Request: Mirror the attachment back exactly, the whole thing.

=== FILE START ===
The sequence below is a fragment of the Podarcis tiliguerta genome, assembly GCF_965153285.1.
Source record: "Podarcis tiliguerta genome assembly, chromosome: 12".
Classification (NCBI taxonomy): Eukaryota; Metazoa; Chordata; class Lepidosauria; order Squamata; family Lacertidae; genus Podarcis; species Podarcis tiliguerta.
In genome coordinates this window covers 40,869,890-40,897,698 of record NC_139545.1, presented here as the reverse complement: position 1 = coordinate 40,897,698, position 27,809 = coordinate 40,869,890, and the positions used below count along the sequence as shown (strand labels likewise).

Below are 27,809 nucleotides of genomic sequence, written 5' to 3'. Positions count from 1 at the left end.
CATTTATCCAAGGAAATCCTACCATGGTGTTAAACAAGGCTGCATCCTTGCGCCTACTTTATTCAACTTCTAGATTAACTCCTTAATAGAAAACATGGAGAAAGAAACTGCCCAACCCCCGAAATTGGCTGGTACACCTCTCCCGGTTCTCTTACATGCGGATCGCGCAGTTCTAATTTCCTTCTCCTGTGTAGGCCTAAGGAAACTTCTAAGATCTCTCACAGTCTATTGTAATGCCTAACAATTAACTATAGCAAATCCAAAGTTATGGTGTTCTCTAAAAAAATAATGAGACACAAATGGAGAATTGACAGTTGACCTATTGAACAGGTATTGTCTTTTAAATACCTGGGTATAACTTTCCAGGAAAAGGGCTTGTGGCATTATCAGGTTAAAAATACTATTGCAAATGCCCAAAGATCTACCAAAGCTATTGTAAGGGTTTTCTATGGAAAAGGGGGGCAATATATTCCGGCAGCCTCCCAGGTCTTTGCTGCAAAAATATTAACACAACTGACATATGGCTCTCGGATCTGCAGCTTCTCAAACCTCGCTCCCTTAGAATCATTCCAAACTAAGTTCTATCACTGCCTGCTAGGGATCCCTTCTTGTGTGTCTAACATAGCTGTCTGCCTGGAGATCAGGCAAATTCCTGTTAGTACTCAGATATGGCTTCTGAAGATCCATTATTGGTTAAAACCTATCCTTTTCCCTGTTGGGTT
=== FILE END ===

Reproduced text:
The sequence below is a fragment of the Podarcis tiliguerta genome, assembly GCF_965153285.1.
Source record: "Podarcis tiliguerta genome assembly, chromosome: 12".
Classification (NCBI taxonomy): Eukaryota; Metazoa; Chordata; class Lepidosauria; order Squamata; family Lacertidae; genus Podarcis; species Podarcis tiliguerta.
In genome coordinates this window covers 40,869,890-40,897,698 of record NC_139545.1, presented here as the reverse complement: position 1 = coordinate 40,897,698, position 27,809 = coordinate 40,869,890, and the positions used below count along the sequence as shown (strand labels likewise).

Below are 27,809 nucleotides of genomic sequence, written 5' to 3'. Positions count from 1 at the left end.
CATTTATCCAAGGAAATCCTACCATGGTGTTAAACAAGGCTGCATCCTTGCGCCTACTTTATTCAACTTCTAGATTAACTCCTTAATAGAAAACATGGAGAAAGAAACTGCCCAACCCCCGAAATTGGCTGGTACACCTCTCCCGGTTCTCTTACATGCGGATCGCGCAGTTCTAATTTCCTTCTCCTGTGTAGGCCTAAGGAAACTTCTAAGATCTCTCACAGTCTATTGTAATGCCTAACAATTAACTATAGCAAATCCAAAGTTATGGTGTTCTCTAAAAAAATAATGAGACACAAATGGAGAATTGACAGTTGACCTATTGAACAGGTATTGTCTTTTAAATACCTGGGTATAACTTTCCAGGAAAAGGGCTTGTGGCATTATCAGGTTAAAAATACTATTGCAAATGCCCAAAGATCTACCAAAGCTATTGTAAGGGTTTTCTATGGAAAAGGGGGGCAATATATTCCGGCAGCCTCCCAGGTCTTTGCTGCAAAAATATTAACACAACTGACATATGGCTCTCGGATCTGCAGCTTCTCAAACCTCGCTCCCTTAGAATCATTCCAAACTAAGTTCTATCACTGCCTGCTAGGGATCCCTTCTTGTGTGTCTAACATAGCTGTCTGCCTGGAGATCAGGCAAATTCCTGTTAGTACTCAGATATGGCTTCTGAAGATCCATTATTGGTTAAAACCTATCCTTTTCCCTGTTGGGTT